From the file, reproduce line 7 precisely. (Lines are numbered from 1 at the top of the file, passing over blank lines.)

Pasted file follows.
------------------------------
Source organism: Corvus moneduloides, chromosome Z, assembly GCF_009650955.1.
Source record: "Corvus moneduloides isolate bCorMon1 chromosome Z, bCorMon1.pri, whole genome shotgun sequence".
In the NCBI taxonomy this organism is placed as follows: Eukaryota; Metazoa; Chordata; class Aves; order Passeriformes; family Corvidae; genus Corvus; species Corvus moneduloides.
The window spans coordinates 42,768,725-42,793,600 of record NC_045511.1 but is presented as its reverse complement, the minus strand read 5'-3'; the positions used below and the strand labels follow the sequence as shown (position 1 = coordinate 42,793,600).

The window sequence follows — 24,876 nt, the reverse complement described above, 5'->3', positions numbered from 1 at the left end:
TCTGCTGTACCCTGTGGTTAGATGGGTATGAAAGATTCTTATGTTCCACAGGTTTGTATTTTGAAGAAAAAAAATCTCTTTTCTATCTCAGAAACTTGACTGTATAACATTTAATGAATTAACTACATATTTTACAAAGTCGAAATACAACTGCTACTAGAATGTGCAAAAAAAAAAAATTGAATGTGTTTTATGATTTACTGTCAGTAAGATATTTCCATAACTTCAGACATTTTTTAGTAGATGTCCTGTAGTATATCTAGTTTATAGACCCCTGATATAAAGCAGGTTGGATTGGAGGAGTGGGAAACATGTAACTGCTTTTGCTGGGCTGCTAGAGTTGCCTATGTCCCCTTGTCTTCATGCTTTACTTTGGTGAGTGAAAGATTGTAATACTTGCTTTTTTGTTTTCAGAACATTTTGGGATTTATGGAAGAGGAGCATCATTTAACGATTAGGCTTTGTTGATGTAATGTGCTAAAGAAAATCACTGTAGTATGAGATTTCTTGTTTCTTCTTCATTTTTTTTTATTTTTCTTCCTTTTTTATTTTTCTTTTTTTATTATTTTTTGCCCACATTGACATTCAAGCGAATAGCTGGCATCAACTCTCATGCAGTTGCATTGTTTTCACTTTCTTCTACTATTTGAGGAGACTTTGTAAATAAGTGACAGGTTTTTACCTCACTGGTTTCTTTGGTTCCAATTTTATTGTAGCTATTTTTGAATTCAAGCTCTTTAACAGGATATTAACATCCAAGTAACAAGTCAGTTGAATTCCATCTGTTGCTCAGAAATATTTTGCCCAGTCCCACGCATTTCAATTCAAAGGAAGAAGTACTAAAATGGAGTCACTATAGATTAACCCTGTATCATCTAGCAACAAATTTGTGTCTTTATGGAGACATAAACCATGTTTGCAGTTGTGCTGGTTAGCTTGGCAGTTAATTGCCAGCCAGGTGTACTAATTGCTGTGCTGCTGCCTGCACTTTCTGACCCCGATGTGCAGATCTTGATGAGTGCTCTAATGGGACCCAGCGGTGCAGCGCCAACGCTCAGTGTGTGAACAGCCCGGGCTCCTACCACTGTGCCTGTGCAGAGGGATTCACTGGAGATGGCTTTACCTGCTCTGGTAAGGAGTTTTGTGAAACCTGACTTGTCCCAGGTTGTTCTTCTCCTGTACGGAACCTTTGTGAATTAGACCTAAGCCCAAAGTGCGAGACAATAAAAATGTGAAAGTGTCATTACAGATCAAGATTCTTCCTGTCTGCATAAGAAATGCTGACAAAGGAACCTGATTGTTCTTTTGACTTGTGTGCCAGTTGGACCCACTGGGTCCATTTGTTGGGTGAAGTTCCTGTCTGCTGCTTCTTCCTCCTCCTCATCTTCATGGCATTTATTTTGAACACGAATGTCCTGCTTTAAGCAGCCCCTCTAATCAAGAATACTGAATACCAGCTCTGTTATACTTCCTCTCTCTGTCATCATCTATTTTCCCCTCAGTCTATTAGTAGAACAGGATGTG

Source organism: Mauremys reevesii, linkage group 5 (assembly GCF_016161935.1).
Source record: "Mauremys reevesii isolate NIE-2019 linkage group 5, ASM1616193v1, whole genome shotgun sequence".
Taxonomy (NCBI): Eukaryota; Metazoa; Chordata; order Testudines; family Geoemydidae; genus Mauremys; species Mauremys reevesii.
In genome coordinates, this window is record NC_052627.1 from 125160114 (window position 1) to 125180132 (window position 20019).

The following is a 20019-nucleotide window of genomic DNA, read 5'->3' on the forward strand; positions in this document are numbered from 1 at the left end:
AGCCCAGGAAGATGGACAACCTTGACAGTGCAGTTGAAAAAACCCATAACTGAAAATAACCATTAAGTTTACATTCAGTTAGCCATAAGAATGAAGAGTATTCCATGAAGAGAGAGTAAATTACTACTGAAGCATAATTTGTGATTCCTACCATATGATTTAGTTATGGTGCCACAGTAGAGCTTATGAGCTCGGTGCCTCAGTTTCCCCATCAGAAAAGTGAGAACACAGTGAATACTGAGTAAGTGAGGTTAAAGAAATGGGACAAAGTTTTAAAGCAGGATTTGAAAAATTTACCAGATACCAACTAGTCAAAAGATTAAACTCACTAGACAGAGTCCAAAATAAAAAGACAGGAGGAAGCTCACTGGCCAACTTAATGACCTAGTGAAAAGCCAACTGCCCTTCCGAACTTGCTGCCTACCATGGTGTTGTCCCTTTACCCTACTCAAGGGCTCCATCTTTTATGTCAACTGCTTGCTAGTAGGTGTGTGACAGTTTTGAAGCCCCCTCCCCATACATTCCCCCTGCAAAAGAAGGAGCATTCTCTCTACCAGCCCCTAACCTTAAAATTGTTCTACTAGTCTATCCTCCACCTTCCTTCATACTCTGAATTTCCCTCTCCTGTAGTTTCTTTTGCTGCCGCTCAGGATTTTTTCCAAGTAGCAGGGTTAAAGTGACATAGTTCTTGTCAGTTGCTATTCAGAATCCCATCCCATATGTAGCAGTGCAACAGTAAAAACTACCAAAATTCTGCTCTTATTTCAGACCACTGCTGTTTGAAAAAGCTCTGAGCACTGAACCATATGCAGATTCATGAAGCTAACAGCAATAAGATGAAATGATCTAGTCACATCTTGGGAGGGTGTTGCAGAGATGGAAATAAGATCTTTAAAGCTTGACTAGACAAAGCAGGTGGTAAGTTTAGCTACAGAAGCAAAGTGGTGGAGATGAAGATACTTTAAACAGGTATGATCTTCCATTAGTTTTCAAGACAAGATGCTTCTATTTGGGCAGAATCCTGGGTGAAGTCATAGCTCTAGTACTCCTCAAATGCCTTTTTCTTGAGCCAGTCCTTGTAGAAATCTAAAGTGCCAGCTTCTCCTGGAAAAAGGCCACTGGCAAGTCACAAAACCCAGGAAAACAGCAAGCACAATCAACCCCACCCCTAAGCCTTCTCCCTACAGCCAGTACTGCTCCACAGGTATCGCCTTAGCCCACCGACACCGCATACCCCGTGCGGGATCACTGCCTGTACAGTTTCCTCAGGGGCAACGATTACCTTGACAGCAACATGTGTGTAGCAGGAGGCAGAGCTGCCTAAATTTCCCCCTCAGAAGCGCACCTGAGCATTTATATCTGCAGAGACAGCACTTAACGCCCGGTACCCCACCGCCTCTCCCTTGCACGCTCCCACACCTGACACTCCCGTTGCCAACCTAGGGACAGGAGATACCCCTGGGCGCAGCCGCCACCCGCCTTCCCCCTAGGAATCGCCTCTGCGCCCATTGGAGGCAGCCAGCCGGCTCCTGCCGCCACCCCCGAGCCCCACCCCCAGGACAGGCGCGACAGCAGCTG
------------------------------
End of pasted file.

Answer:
Source organism: Mauremys reevesii, linkage group 5 (assembly GCF_016161935.1).